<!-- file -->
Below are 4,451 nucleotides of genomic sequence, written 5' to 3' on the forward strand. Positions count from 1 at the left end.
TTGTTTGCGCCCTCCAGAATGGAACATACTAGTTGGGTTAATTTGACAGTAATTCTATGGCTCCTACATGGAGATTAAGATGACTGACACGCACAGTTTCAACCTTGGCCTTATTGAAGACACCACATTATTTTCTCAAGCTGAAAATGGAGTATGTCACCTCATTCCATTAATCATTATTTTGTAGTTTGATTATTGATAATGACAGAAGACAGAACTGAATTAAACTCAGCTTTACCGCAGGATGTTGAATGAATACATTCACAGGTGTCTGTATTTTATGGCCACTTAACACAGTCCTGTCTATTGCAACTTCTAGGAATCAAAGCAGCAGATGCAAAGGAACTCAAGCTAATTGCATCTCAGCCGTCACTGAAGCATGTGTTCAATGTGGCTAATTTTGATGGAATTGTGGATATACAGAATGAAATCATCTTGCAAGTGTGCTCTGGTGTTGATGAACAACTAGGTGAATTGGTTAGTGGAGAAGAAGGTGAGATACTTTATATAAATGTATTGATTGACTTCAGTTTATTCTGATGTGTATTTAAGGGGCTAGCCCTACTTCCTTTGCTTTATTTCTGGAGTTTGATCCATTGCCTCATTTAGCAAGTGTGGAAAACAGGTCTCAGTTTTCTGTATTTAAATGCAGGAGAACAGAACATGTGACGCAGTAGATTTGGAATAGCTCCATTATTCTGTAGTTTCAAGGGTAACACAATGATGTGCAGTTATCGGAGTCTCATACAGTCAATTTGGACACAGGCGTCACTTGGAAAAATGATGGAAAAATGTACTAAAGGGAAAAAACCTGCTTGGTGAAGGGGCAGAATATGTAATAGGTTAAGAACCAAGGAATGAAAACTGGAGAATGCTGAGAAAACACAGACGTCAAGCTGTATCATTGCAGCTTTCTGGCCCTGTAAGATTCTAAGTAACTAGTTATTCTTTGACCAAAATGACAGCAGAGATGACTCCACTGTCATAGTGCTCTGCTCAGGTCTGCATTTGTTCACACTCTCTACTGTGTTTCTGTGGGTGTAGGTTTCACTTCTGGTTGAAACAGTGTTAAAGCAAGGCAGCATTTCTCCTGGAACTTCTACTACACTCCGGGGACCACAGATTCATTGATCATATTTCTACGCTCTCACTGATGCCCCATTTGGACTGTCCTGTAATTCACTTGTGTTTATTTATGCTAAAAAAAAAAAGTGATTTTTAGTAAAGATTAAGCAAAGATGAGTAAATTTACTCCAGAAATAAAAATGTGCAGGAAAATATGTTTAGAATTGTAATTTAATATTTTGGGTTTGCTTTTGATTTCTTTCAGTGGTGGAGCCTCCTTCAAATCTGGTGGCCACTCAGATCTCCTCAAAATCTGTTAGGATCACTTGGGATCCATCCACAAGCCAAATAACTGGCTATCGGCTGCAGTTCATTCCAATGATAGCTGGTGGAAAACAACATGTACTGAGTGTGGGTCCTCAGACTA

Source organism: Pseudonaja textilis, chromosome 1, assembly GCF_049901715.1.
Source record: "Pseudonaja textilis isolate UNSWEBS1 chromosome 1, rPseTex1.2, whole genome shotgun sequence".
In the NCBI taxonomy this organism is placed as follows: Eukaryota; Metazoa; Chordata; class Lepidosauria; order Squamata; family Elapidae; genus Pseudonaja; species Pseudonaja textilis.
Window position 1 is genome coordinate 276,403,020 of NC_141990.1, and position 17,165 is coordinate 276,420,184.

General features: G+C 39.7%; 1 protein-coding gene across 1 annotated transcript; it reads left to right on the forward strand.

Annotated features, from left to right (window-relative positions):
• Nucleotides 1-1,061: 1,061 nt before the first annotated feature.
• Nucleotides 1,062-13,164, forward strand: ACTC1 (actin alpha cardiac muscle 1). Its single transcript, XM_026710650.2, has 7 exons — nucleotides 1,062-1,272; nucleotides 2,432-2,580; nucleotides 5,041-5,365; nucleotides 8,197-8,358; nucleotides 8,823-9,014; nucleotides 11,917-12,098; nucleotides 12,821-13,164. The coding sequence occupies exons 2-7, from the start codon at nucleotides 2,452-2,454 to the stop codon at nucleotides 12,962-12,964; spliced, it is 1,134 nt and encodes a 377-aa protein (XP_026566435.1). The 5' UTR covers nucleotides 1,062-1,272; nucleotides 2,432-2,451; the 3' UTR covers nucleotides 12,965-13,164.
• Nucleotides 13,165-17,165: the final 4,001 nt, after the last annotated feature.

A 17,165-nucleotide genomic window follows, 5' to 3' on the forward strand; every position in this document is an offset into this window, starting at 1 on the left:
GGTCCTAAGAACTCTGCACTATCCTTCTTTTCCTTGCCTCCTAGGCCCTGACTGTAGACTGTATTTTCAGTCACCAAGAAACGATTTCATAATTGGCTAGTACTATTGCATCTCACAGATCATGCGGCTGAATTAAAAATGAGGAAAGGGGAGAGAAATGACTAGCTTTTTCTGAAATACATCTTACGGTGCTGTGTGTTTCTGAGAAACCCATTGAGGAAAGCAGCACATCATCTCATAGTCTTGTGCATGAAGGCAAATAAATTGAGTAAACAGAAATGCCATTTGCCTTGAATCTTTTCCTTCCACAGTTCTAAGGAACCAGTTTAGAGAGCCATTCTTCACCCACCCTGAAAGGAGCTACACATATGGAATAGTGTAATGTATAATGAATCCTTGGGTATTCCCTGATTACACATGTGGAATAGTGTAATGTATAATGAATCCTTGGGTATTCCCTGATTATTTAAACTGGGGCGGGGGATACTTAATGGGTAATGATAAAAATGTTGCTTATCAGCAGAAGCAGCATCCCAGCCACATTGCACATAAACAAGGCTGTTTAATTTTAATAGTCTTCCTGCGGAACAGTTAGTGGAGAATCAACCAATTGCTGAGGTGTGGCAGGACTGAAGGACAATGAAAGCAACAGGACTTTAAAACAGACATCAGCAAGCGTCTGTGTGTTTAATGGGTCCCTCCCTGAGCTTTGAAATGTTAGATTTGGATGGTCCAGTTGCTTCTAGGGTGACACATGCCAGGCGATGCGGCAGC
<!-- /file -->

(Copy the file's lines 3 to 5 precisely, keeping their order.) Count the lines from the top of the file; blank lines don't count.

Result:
Source organism: Pseudonaja textilis, chromosome 1, assembly GCF_049901715.1.
Source record: "Pseudonaja textilis isolate UNSWEBS1 chromosome 1, rPseTex1.2, whole genome shotgun sequence".
In the NCBI taxonomy this organism is placed as follows: Eukaryota; Metazoa; Chordata; class Lepidosauria; order Squamata; family Elapidae; genus Pseudonaja; species Pseudonaja textilis.